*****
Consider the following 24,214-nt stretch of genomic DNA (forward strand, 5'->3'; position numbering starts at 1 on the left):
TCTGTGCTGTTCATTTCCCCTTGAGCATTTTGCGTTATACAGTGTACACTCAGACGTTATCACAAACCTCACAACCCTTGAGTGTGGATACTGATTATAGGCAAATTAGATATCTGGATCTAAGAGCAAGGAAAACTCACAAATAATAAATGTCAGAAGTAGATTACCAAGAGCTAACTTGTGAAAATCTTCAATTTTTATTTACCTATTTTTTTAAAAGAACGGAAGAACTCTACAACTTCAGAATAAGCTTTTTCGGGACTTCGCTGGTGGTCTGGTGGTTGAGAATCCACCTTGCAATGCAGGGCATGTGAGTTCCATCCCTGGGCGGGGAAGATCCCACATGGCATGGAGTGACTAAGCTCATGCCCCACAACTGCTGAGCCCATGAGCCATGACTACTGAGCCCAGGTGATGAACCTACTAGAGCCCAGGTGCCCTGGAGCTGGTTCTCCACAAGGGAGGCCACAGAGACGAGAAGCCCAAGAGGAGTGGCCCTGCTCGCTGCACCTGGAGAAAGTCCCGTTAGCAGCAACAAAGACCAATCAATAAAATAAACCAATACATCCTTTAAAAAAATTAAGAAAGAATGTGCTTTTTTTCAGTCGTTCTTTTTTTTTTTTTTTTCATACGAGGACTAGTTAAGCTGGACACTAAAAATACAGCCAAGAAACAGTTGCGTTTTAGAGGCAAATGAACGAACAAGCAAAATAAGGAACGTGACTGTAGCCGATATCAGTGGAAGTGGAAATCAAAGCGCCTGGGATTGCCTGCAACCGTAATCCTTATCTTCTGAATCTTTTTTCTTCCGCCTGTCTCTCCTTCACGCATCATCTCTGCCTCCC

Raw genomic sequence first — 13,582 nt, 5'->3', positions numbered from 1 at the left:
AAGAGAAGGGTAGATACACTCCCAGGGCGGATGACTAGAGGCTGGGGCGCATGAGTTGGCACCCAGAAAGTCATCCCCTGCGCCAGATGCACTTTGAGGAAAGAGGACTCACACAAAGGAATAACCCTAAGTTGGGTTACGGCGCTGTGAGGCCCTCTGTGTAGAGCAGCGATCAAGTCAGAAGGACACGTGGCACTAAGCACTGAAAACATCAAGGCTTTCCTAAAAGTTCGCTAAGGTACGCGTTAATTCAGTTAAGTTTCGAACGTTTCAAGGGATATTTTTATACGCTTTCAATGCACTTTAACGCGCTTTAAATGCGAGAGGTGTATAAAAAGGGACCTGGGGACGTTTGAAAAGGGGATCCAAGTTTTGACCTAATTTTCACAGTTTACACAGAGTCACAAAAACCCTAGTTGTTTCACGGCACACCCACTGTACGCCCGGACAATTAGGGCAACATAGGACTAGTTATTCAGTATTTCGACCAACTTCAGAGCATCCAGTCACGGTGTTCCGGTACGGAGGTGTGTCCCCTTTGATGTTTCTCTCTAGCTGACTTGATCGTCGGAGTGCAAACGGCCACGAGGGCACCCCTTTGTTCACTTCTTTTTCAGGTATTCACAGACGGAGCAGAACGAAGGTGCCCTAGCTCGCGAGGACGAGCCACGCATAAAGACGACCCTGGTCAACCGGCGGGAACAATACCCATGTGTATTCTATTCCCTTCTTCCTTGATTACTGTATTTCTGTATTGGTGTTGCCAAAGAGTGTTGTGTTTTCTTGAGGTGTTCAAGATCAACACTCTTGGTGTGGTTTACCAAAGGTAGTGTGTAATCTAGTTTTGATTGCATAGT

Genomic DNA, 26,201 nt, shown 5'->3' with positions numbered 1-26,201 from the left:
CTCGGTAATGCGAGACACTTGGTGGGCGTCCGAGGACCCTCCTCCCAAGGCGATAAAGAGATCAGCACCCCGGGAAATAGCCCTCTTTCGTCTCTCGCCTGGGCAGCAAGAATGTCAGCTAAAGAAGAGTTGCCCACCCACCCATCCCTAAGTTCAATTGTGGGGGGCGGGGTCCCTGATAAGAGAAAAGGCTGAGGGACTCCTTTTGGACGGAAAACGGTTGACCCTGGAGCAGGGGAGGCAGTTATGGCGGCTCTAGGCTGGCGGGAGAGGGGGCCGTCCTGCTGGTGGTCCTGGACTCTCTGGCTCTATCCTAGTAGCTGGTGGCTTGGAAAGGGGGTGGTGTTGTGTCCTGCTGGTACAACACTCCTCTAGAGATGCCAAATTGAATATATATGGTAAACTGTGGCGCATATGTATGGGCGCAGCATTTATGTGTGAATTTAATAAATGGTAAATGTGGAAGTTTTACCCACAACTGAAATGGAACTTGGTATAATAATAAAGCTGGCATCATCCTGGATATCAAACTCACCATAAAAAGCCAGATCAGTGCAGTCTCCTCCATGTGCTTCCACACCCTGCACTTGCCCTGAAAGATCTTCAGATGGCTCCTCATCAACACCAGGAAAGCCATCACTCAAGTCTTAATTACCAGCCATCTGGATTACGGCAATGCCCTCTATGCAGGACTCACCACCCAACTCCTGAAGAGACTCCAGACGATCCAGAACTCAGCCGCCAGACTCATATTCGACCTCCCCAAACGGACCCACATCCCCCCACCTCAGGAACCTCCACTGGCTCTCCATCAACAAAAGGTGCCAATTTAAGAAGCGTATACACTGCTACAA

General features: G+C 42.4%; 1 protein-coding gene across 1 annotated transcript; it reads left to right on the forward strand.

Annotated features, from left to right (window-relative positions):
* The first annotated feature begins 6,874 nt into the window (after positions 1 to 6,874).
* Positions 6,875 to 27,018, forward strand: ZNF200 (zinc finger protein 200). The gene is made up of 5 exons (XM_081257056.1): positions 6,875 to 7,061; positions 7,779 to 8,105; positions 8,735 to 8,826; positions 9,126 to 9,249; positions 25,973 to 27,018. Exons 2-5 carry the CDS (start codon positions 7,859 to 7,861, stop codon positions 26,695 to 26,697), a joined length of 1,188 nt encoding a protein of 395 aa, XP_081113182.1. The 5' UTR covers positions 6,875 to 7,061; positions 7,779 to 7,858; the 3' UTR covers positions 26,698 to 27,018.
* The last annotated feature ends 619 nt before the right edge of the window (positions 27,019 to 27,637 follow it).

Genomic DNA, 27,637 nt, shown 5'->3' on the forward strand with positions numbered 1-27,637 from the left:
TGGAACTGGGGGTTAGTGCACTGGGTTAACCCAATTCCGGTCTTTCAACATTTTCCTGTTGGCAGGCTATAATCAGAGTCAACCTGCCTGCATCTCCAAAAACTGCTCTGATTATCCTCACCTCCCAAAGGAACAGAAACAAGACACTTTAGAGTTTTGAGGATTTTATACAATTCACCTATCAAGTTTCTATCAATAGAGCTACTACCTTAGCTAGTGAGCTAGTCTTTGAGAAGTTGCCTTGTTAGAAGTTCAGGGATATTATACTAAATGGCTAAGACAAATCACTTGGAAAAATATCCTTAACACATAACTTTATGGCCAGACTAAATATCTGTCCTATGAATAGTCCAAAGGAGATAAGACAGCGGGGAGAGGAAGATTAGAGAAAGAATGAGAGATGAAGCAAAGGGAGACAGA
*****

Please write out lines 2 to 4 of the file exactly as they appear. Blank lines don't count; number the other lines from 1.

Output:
TCTGTGCTGTTCATTTCCCCTTGAGCATTTTGCGTTATACAGTGTACACTCAGACGTTATCACAAACCTCACAACCCTTGAGTGTGGATACTGATTATAGGCAAATTAGATATCTGGATCTAAGAGCAAGGAAAACTCACAAATAATAAATGTCAGAAGTAGATTACCAAGAGCTAACTTGTGAAAATCTTCAATTTTTATTTACCTATTTTTTTAAAAGAACGGAAGAACTCTACAACTTCAGAATAAGCTTTTTCGGGACTTCGCTGGTGGTCTGGTGGTTGAGAATCCACCTTGCAATGCAGGGCATGTGAGTTCCATCCCTGGGCGGGGAAGATCCCACATGGCATGGAGTGACTAAGCTCATGCCCCACAACTGCTGAGCCCATGAGCCATGACTACTGAGCCCAGGTGATGAACCTACTAGAGCCCAGGTGCCCTGGAGCTGGTTCTCCACAAGGGAGGCCACAGAGACGAGAAGCCCAAGAGGAGTGGCCCTGCTCGCTGCACCTGGAGAAAGTCCCGTTAGCAGCAACAAAGACCAATCAATAAAATAAACCAATACATCCTTTAAAAAAATTAAGAAAGAATGTGCTTTTTTTCAGTCGTTCTTTTTTTTTTTTTTTTCATACGAGGACTAGTTAAGCTGGACACTAAAAATACAGCCAAGAAACAGTTGCGTTTTAGAGGCAAATGAACGAACAAGCAAAATAAGGAACGTGACTGTAGCCGATATCAGTGGAAGTGGAAATCAAAGCGCCTGGGATTGCCTGCAACCGTAATCCTTATCTTCTGAATCTTTTTTCTTCCGCCTGTCTCTCCTTCACGCATCATCTCTGCCTCCC

Raw genomic sequence first — 13,582 nt, 5'->3', positions numbered from 1 at the left:
AAGAGAAGGGTAGATACACTCCCAGGGCGGATGACTAGAGGCTGGGGCGCATGAGTTGGCACCCAGAAAGTCATCCCCTGCGCCAGATGCACTTTGAGGAAAGAGGACTCACACAAAGGAATAACCCTAAGTTGGGTTACGGCGCTGTGAGGCCCTCTGTGTAGAGCAGCGATCAAGTCAGAAGGACACGTGGCACTAAGCACTGAAAACATCAAGGCTTTCCTAAAAGTTCGCTAAGGTACGCGTTAATTCAGTTAAGTTTCGAACGTTTCAAGGGATATTTTTATACGCTTTCAATGCACTTTAACGCGCTTTAAATGCGAGAGGTGTATAAAAAGGGACCTGGGGACGTTTGAAAAGGGGATCCAAGTTTTGACCTAATTTTCACAGTTTACACAGAGTCACAAAAACCCTAGTTGTTTCACGGCACACCCACTGTACGCCCGGACAATTAGGGCAACATAGGACTAGTTATTCAGTATTTCGACCAACTTCAGAGCATCCAGTCACGGTGTTCCGGTACGGAGGTGTGTCCCCTTTGATGTTTCTCTCTAGCTGACTTGATCGTCGGAGTGCAAACGGCCACGAGGGCACCCCTTTGTTCACTTCTTTTTCAGGTATTCACAGACGGAGCAGAACGAAGGTGCCCTAGCTCGCGAGGACGAGCCACGCATAAAGACGACCCTGGTCAACCGGCGGGAACAATACCCATGTGTATTCTATTCCCTTCTTCCTTGATTACTGTATTTCTGTATTGGTGTTGCCAAAGAGTGTTGTGTTTTCTTGAGGTGTTCAAGATCAACACTCTTGGTGTGGTTTACCAAAGGTAGTGTGTAATCTAGTTTTGATTGCATAGT